North Korean Lazarus Group targets medical research and tech orgs via unpatched Zimbra servers

A new cyber-espionage campaign linked to a well-known North Korea-affiliated threat actor called “Lazarus Group” has exploited several vulnerabilities in unpatched Zimbra servers to gain access to victim organizations and steal data. The new operation codenamed “No Pineapple” targeted public and private sector research organizations, the medical research and energy sector, as well as their supply chain.

The attackers gained initial access to the victim organization by exploiting a pair of vulnerabilities (CVE-2022-27925, CVE-2022-37042) in a vulnerable Zimbra mail server. They then installed commodity webshells and tunnelling/relay software (Putty Plink and 3Proxy). After this the threat actor exploited a local privilege escalation bug (CVE-2021-4034) in the pkexec utility to gain root privileges.

North Korea-linked hackers stole $1.7b in 2022

A new report from blockchain analysis firm Chainalysis says that a record $3.8 billion was stolen from cryptocurrency businesses in 2022, with North Korea-backed hackers said to have been responsible for the vast majority of crypto thefts. Last October became the biggest single month ever for cryptocurrency hacking, as $775.7 million was stolen in 32 separate attacks.

It is estimated that North Korean hacker stole $1.7 billion worth of cryptocurrency across several hacks in 2022.

Iranian APT35 adds a new backdoor to its arsenal

Trend Micro released a report detailing a recent campaign by an Iran-linked threat actor APT34 (OilRig) targeting entities in the Middle East that uses a new backdoor called “RedCap”.

Hackers abuse Microsoft’s “verified publisher” status to sneak into cloud environments

Threat actors used malicious OAuth applications that took advantage of Microsoft’s “verified publisher” status to breach organizations’ cloud environments and gain access to users' emails. The attackers used their bogus status as verified app publishers within the MCPP program to compromise cloud environments of organizations in the UK and Ireland. The campaign targeted employees in finance and marketing, as well as managers and executives.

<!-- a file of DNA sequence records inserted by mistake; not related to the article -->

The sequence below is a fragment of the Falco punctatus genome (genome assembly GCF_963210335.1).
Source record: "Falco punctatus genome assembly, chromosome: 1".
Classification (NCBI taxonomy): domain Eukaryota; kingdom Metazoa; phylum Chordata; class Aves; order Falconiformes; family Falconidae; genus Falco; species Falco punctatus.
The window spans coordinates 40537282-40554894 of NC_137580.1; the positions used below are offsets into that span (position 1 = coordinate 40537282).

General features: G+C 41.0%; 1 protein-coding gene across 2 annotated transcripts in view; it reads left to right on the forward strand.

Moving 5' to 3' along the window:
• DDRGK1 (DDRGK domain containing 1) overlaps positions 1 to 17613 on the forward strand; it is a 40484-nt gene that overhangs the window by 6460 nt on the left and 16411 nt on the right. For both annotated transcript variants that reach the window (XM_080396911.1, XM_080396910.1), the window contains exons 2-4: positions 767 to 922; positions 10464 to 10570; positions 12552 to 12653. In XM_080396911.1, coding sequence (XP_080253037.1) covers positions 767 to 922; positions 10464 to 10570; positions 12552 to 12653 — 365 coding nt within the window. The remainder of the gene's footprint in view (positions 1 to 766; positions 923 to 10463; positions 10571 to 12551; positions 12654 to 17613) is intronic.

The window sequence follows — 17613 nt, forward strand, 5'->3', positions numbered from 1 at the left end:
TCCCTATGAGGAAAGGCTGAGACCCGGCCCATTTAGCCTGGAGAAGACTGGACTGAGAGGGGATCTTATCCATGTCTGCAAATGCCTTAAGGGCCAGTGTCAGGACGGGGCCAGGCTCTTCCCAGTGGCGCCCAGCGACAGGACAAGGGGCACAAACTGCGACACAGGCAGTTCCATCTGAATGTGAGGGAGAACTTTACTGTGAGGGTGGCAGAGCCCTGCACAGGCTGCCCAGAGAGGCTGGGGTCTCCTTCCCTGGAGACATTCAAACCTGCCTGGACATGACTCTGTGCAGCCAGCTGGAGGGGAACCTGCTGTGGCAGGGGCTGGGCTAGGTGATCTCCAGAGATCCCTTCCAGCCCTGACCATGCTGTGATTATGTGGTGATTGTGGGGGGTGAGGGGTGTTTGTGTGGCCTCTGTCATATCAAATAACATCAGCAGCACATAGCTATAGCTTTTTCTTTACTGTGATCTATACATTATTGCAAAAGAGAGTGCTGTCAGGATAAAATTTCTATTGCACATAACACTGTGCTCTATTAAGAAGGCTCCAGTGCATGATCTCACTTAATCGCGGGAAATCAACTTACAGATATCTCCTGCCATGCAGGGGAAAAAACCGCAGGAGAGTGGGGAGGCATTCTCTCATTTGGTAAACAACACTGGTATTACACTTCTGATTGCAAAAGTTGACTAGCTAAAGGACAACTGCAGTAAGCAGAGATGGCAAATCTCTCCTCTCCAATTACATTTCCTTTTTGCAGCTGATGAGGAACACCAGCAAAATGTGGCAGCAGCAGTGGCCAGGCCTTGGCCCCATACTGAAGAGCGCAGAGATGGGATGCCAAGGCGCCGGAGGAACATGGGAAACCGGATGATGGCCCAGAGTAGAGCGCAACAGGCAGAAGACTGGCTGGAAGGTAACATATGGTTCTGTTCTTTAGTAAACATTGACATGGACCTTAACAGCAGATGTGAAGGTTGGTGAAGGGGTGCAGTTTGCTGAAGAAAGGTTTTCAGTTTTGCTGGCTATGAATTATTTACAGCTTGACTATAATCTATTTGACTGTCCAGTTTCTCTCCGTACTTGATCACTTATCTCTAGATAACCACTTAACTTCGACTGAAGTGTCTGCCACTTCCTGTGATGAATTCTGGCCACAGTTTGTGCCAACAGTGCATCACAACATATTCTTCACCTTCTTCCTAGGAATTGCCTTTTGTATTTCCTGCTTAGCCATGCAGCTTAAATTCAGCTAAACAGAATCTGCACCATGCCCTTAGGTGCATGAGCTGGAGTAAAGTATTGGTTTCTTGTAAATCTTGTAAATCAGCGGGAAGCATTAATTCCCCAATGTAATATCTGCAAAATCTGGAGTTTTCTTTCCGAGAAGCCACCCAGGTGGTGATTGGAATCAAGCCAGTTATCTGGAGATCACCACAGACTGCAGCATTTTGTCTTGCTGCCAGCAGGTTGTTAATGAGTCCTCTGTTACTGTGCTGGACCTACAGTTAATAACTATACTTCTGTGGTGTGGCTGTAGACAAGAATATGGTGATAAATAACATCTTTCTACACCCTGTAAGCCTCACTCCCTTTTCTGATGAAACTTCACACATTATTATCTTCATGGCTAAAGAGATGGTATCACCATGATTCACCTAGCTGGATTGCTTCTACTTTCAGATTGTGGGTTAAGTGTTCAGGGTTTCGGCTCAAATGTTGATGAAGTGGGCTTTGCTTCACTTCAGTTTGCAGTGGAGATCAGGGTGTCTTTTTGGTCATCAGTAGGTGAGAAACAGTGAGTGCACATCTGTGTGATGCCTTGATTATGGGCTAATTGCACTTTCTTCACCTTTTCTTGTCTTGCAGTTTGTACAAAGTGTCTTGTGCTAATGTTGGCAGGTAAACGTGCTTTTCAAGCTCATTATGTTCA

Six-year-old TrickGate software service used to deploy Emotet, REvil, Maze malware

A malicious live software service called TrickGate has been used by threat actors to bypass endpoint detection and response (EDR) protection software and antivirus programs for over six years.

First spotted in July 2016, TrickGate is a shellcode-based packer offered as a service, which over the past several years was used to deploy various types of malware, such as ransomware, RATs, info-stealers, bankers, and miners, including Cerber, Trickbot, Maze, Emotet, REvil, Cobalt Strike, AZORult, Formbook, CoinMiner, Remcos, Lokibot, and AgentTesla. Furthermore, the service is regularly used by state-sponsored hacker groups to wrap their malicious code to prevent detection by security solutions.

LockBit ransomware gang releases LockBit Green version

The LockBit ransomware group released a new version of their ransomware, called LockBit Green designed to target cloud-based services. This is the third version of the ransomware, previous two variants are tracked as LockBit Red and LockBit Black. Interestingly, LockBit Green appears to have been built on the source code of the Conti ransomware (v3 version) leaked online by a Ukrainian security researcher in March 2022.

Top 10 ransomware attacks earned hackers $70 billion 

Immunefi, a bug bounty and security platform for Web3, released its top crypto ransomware payments report, according to which ten major ransomware attacks observed since 2020 earned cybercriminals a total of total $69,316,140 in ransom payments. These include CNA Financial ($40 million), JBS ($11 million), CWT ($4.5 million), Brenntag ($4.5 million), and Colonial Pipeline ($4.4 million).

HeadCrab botnet infected over 1,200 Redis servers

At least 1,200 Redis database servers worldwide have been ensnared into a botnet using state-of-the-art and custom-made malware dubbed HeadCrab since early September 2021. A significant number of infections has been observed in China, Malaysia, India, Germany, the UK, and the US to date.

Passion DDoS botnet used in attacks on medical institutions in the US, Europe

DDoS mitigation service Radware discovered a new DDoS botnet called “Passion” that has been recently used in cyberattacks targeting medical institutions across the United States and Europe, including Portugal, Spain, Germany, Poland, Finland, Norway, Netherlands, and the UK. Researchers linked these attacks that were carried out in retaliation for sending tanks in support of Ukraine to several pro-Russia hacktivist groups such as Killnet and Anonymous Russia.